Research Article

FD, a bZIP Protein Mediating Signals from the Floral Pathway Integrator FT at the Shoot Apex

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Science  12 Aug 2005:
Vol. 309, Issue 5737, pp. 1052-1056
DOI: 10.1126/science.1115983


FLOWERING LOCUS T (FT) is a conserved promoter of flowering that acts downstream of various regulatory pathways, including one that mediates photoperiodic induction through CONSTANS (CO), and is expressed in the vasculature of cotyledons and leaves. A bZIP transcription factor, FD, preferentially expressed in the shoot apex is required for FT to promote flowering. FD and FT are interdependent partners through protein interaction and act at the shoot apex to promote floral transition and to initiate floral development through transcriptional activation of a floral meristem identity gene, APETALA1 (AP1). FT may represent a long-distance signal in flowering.

Flowering in Arabidopsis is regulated by several pathways that converge on the transcriptional regulation of the floral pathway integrators FT, SUPPRESSOR OF OVEREXPRESSION OF CO 1 (SOC1), and LEAFY (LFY) (1). FT is a direct target of CO, a key transcriptional regulator of the photoperiod pathway, and the role of FT as a potent promoter of flowering in response to photoperiods is conserved in Arabidopsis and rice (26). FT is expressed in the phloem tissues of cotyledons and leaves (7, 8) and encodes a 20-kD protein with homology to phosphatidylethanolamine binding protein or Raf kinase inhibitor protein (2, 3). However, the biochemical function of FT and downstream events leading to floral transition and floral morphogenesis at the shoot apex remain unknown.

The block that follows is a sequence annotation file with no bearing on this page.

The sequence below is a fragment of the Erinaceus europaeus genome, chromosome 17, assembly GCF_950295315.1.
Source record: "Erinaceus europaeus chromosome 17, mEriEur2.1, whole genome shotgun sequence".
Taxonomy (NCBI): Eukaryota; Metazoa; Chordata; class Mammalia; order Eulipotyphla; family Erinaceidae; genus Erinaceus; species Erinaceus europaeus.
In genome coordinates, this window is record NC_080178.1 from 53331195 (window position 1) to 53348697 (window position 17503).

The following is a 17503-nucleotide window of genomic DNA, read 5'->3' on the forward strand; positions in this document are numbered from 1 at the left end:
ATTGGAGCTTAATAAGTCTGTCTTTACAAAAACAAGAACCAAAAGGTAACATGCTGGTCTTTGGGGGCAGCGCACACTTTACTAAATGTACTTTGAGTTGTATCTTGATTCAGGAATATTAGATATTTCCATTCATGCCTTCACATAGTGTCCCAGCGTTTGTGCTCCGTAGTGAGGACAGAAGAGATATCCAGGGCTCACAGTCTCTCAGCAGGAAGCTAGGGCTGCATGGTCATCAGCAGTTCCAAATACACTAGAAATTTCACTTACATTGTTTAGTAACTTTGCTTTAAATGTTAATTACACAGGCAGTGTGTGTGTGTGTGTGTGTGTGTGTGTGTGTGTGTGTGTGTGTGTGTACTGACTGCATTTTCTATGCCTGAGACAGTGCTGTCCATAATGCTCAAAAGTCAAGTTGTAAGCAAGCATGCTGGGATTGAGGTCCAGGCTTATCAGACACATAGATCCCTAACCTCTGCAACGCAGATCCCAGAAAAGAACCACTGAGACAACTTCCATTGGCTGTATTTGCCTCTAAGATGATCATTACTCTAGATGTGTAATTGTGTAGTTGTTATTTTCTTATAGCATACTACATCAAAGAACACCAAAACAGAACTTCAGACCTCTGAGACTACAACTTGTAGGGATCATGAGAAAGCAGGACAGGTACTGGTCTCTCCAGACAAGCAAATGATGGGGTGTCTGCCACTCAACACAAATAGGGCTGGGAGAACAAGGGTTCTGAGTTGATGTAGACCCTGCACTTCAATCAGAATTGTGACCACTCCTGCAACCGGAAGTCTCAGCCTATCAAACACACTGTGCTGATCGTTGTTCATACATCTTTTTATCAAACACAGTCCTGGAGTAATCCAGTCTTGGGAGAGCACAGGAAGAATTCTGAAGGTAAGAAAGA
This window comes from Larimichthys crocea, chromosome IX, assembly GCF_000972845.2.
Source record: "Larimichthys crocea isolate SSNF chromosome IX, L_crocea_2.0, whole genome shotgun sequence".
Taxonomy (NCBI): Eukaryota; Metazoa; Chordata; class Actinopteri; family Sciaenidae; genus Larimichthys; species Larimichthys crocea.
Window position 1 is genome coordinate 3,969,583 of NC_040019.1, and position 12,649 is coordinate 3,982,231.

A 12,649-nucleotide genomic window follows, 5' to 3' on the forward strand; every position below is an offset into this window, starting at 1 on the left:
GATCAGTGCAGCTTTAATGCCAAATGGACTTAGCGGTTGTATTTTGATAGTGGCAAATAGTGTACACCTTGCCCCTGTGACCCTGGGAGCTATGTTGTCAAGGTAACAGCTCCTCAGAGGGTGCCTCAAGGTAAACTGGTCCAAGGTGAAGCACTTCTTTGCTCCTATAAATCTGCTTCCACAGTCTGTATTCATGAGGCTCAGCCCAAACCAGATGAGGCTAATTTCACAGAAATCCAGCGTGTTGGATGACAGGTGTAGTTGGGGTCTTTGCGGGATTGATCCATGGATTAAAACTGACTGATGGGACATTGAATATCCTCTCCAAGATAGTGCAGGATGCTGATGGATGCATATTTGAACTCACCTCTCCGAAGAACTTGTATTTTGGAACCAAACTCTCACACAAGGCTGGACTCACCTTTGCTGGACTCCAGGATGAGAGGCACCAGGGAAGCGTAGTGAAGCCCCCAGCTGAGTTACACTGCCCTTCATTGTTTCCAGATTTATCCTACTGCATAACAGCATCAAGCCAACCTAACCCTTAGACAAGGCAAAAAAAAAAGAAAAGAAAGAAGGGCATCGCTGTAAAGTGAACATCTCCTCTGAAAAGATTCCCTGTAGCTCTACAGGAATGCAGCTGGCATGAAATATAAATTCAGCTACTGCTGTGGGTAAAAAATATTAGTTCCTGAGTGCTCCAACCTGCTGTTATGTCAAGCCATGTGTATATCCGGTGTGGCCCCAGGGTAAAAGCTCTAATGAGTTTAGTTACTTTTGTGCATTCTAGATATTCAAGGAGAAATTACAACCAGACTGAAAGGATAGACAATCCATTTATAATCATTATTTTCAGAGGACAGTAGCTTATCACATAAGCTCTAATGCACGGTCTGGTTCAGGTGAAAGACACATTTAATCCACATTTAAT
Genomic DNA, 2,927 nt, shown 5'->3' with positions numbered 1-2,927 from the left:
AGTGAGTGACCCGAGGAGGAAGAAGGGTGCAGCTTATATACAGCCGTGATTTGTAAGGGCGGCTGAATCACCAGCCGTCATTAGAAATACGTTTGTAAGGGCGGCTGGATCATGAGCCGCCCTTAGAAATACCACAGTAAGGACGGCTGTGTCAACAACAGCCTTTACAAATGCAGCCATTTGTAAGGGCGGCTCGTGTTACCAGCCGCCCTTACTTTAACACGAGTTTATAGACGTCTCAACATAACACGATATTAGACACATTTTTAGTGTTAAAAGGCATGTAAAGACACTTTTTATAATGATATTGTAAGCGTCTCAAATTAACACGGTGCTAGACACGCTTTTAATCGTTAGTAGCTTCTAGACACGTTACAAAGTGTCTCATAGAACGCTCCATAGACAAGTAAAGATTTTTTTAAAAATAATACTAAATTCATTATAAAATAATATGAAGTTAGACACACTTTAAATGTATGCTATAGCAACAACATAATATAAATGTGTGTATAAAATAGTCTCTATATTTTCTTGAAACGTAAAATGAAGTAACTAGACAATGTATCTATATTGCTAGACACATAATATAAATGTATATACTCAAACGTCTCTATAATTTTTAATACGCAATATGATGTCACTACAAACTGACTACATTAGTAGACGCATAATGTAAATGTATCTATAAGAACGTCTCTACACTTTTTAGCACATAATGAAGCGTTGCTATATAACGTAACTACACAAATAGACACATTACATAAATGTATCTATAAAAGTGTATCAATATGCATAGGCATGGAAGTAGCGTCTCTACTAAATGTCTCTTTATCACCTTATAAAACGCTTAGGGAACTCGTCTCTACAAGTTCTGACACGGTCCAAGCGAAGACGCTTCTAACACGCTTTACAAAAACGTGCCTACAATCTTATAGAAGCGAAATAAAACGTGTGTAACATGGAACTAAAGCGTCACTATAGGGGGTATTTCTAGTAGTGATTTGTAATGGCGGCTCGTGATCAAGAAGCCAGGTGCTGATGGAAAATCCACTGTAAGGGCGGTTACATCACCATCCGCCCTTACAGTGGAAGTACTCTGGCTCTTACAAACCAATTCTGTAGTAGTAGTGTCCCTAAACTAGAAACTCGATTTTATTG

bZIP protein FD is required for FT function. To understand how signals are mediated from FT to finally cause floral transition and floral morphogenesis, we searched for genes required for FT to promote flowering. Ectopic overexpression of FT by the 35S RNA promoter of cauliflower mosaic virus (35S::FT) causes a precocious-flowering phenotype (2, 3). We screened for suppressors of 35S::FT, because a similar approach with 35S::CO was successful in elucidating the downstream targets of CO, FT and SOC1 (4, 9). In addition to screening mutagenized populations of 35S::FT, we examined known late-flowering mutants (10) for their effect on the 35S::FT phenotype. Through the latter approach, we found that fd-1 is a strong suppressor of 35S::FT (Table 1). In contrast to a strong effect on 35S::FT, fd-1 had only a weak effect on a similar precocious-flowering phenotype of soc1-101D, an activation tagged allele of SOC1 (11) (Table 1), or 35S::LFY (12). These observations suggest that the FD activity is required specifically for the promotion of flowering by FT.

Table 1.